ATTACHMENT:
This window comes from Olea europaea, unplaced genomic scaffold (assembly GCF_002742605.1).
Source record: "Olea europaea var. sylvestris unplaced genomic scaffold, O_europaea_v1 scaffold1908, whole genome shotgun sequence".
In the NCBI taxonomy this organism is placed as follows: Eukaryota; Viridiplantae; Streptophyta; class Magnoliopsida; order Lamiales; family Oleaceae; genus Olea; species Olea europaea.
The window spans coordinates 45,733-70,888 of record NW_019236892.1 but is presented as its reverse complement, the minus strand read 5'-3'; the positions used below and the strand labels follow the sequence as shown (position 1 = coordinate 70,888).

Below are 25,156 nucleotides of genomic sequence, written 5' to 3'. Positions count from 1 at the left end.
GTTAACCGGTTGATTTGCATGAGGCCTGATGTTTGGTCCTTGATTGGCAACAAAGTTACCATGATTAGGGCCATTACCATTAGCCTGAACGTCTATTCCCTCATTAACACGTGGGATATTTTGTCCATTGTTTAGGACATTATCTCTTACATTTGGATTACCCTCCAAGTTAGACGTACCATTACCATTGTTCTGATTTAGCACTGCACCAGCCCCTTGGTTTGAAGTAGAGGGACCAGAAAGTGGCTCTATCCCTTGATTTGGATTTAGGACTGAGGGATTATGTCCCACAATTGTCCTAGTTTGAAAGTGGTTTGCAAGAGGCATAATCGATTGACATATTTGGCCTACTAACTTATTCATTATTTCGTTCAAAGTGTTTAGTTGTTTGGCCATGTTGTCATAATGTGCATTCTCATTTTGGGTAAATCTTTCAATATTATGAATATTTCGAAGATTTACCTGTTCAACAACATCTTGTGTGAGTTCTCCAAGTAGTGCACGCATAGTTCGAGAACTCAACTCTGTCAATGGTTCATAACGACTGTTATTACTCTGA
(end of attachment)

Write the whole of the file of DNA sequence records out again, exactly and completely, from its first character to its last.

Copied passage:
This window comes from Olea europaea, unplaced genomic scaffold (assembly GCF_002742605.1).
Source record: "Olea europaea var. sylvestris unplaced genomic scaffold, O_europaea_v1 scaffold1908, whole genome shotgun sequence".
In the NCBI taxonomy this organism is placed as follows: Eukaryota; Viridiplantae; Streptophyta; class Magnoliopsida; order Lamiales; family Oleaceae; genus Olea; species Olea europaea.
The window spans coordinates 45,733-70,888 of record NW_019236892.1 but is presented as its reverse complement, the minus strand read 5'-3'; the positions used below and the strand labels follow the sequence as shown (position 1 = coordinate 70,888).

Below are 25,156 nucleotides of genomic sequence, written 5' to 3'. Positions count from 1 at the left end.
GTTAACCGGTTGATTTGCATGAGGCCTGATGTTTGGTCCTTGATTGGCAACAAAGTTACCATGATTAGGGCCATTACCATTAGCCTGAACGTCTATTCCCTCATTAACACGTGGGATATTTTGTCCATTGTTTAGGACATTATCTCTTACATTTGGATTACCCTCCAAGTTAGACGTACCATTACCATTGTTCTGATTTAGCACTGCACCAGCCCCTTGGTTTGAAGTAGAGGGACCAGAAAGTGGCTCTATCCCTTGATTTGGATTTAGGACTGAGGGATTATGTCCCACAATTGTCCTAGTTTGAAAGTGGTTTGCAAGAGGCATAATCGATTGACATATTTGGCCTACTAACTTATTCATTATTTCGTTCAAAGTGTTTAGTTGTTTGGCCATGTTGTCATAATGTGCATTCTCATTTTGGGTAAATCTTTCAATATTATGAATATTTCGAAGATTTACCTGTTCAACAACATCTTGTGTGAGTTCTCCAAGTAGTGCACGCATAGTTCGAGAACTCAACTCTGTCAATGGTTCATAACGACTGTTATTACTCTGA